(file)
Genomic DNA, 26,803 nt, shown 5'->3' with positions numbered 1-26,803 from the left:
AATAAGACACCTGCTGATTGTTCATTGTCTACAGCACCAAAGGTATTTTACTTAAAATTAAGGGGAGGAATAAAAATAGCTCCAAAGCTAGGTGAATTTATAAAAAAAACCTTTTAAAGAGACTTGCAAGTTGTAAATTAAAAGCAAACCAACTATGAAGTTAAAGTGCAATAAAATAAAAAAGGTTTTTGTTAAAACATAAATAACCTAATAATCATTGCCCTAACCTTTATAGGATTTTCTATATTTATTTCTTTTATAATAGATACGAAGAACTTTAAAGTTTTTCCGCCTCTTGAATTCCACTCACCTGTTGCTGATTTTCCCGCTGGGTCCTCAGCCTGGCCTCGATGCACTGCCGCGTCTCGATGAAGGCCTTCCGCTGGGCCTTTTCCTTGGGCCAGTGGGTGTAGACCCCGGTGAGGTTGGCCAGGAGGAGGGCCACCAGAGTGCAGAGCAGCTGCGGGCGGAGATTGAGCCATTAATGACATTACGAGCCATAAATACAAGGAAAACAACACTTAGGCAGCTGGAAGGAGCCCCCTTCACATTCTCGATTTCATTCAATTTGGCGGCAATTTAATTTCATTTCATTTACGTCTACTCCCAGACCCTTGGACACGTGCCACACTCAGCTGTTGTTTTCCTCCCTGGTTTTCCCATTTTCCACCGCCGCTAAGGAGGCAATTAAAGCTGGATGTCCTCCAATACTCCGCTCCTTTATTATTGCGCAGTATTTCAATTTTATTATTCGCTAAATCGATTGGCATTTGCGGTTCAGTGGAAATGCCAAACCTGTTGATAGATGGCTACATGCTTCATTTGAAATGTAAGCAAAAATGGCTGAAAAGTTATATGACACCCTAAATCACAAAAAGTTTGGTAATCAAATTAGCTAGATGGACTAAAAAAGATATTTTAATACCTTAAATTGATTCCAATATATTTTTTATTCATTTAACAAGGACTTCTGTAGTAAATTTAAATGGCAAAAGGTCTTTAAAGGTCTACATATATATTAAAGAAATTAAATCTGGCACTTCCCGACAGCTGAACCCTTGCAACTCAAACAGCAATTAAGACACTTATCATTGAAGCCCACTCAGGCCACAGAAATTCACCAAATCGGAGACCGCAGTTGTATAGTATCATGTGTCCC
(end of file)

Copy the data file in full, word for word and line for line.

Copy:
Genomic DNA, 26,803 nt, shown 5'->3' with positions numbered 1-26,803 from the left:
AATAAGACACCTGCTGATTGTTCATTGTCTACAGCACCAAAGGTATTTTACTTAAAATTAAGGGGAGGAATAAAAATAGCTCCAAAGCTAGGTGAATTTATAAAAAAAACCTTTTAAAGAGACTTGCAAGTTGTAAATTAAAAGCAAACCAACTATGAAGTTAAAGTGCAATAAAATAAAAAAGGTTTTTGTTAAAACATAAATAACCTAATAATCATTGCCCTAACCTTTATAGGATTTTCTATATTTATTTCTTTTATAATAGATACGAAGAACTTTAAAGTTTTTCCGCCTCTTGAATTCCACTCACCTGTTGCTGATTTTCCCGCTGGGTCCTCAGCCTGGCCTCGATGCACTGCCGCGTCTCGATGAAGGCCTTCCGCTGGGCCTTTTCCTTGGGCCAGTGGGTGTAGACCCCGGTGAGGTTGGCCAGGAGGAGGGCCACCAGAGTGCAGAGCAGCTGCGGGCGGAGATTGAGCCATTAATGACATTACGAGCCATAAATACAAGGAAAACAACACTTAGGCAGCTGGAAGGAGCCCCCTTCACATTCTCGATTTCATTCAATTTGGCGGCAATTTAATTTCATTTCATTTACGTCTACTCCCAGACCCTTGGACACGTGCCACACTCAGCTGTTGTTTTCCTCCCTGGTTTTCCCATTTTCCACCGCCGCTAAGGAGGCAATTAAAGCTGGATGTCCTCCAATACTCCGCTCCTTTATTATTGCGCAGTATTTCAATTTTATTATTCGCTAAATCGATTGGCATTTGCGGTTCAGTGGAAATGCCAAACCTGTTGATAGATGGCTACATGCTTCATTTGAAATGTAAGCAAAAATGGCTGAAAAGTTATATGACACCCTAAATCACAAAAAGTTTGGTAATCAAATTAGCTAGATGGACTAAAAAAGATATTTTAATACCTTAAATTGATTCCAATATATTTTTTATTCATTTAACAAGGACTTCTGTAGTAAATTTAAATGGCAAAAGGTCTTTAAAGGTCTACATATATATTAAAGAAATTAAATCTGGCACTTCCCGACAGCTGAACCCTTGCAACTCAAACAGCAATTAAGACACTTATCATTGAAGCCCACTCAGGCCACAGAAATTCACCAAATCGGAGACCGCAGTTGTATAGTATCATGTGTCCC